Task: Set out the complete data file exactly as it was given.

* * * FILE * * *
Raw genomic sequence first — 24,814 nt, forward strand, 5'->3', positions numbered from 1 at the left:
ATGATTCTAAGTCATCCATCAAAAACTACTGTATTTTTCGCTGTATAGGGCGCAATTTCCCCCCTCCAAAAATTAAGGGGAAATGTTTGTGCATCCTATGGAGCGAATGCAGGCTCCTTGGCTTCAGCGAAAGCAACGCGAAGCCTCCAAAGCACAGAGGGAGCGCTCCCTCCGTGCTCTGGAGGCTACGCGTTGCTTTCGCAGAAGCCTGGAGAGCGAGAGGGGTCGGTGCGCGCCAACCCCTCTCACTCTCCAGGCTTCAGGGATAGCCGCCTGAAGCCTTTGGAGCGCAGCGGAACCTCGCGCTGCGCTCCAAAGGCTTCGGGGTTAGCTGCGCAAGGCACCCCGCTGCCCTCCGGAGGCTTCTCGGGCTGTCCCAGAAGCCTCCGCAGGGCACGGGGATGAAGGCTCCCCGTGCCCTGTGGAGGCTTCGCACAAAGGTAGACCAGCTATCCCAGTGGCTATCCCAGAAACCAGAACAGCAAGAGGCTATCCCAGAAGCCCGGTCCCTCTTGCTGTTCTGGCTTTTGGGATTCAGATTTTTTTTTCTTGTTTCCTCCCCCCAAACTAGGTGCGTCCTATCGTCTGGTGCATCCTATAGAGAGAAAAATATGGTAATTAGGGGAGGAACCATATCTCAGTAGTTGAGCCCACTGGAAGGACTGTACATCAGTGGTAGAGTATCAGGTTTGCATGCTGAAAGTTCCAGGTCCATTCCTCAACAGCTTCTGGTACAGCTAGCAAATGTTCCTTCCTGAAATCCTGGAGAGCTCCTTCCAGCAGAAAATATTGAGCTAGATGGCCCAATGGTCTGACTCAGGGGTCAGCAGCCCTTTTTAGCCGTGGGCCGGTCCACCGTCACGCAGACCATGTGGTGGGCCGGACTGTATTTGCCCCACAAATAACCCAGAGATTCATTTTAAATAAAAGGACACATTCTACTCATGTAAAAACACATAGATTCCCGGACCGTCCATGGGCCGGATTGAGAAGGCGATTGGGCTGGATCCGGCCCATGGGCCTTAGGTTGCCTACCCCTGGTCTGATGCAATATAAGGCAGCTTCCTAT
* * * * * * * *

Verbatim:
Raw genomic sequence first — 24,814 nt, forward strand, 5'->3', positions numbered from 1 at the left:
ATGATTCTAAGTCATCCATCAAAAACTACTGTATTTTTCGCTGTATAGGGCGCAATTTCCCCCCTCCAAAAATTAAGGGGAAATGTTTGTGCATCCTATGGAGCGAATGCAGGCTCCTTGGCTTCAGCGAAAGCAACGCGAAGCCTCCAAAGCACAGAGGGAGCGCTCCCTCCGTGCTCTGGAGGCTACGCGTTGCTTTCGCAGAAGCCTGGAGAGCGAGAGGGGTCGGTGCGCGCCAACCCCTCTCACTCTCCAGGCTTCAGGGATAGCCGCCTGAAGCCTTTGGAGCGCAGCGGAACCTCGCGCTGCGCTCCAAAGGCTTCGGGGTTAGCTGCGCAAGGCACCCCGCTGCCCTCCGGAGGCTTCTCGGGCTGTCCCAGAAGCCTCCGCAGGGCACGGGGATGAAGGCTCCCCGTGCCCTGTGGAGGCTTCGCACAAAGGTAGACCAGCTATCCCAGTGGCTATCCCAGAAACCAGAACAGCAAGAGGCTATCCCAGAAGCCCGGTCCCTCTTGCTGTTCTGGCTTTTGGGATTCAGATTTTTTTTTCTTGTTTCCTCCCCCCAAACTAGGTGCGTCCTATCGTCTGGTGCATCCTATAGAGAGAAAAATATGGTAATTAGGGGAGGAACCATATCTCAGTAGTTGAGCCCACTGGAAGGACTGTACATCAGTGGTAGAGTATCAGGTTTGCATGCTGAAAGTTCCAGGTCCATTCCTCAACAGCTTCTGGTACAGCTAGCAAATGTTCCTTCCTGAAATCCTGGAGAGCTCCTTCCAGCAGAAAATATTGAGCTAGATGGCCCAATGGTCTGACTCAGGGGTCAGCAGCCCTTTTTAGCCGTGGGCCGGTCCACCGTCACGCAGACCATGTGGTGGGCCGGACTGTATTTGCCCCACAAATAACCCAGAGATTCATTTTAAATAAAAGGACACATTCTACTCATGTAAAAACACATAGATTCCCGGACCGTCCATGGGCCGGATTGAGAAGGCGATTGGGCTGGATCCGGCCCATGGGCCTTAGGTTGCCTACCCCTGGTCTGATGCAATATAAGGCAGCTTCCTAT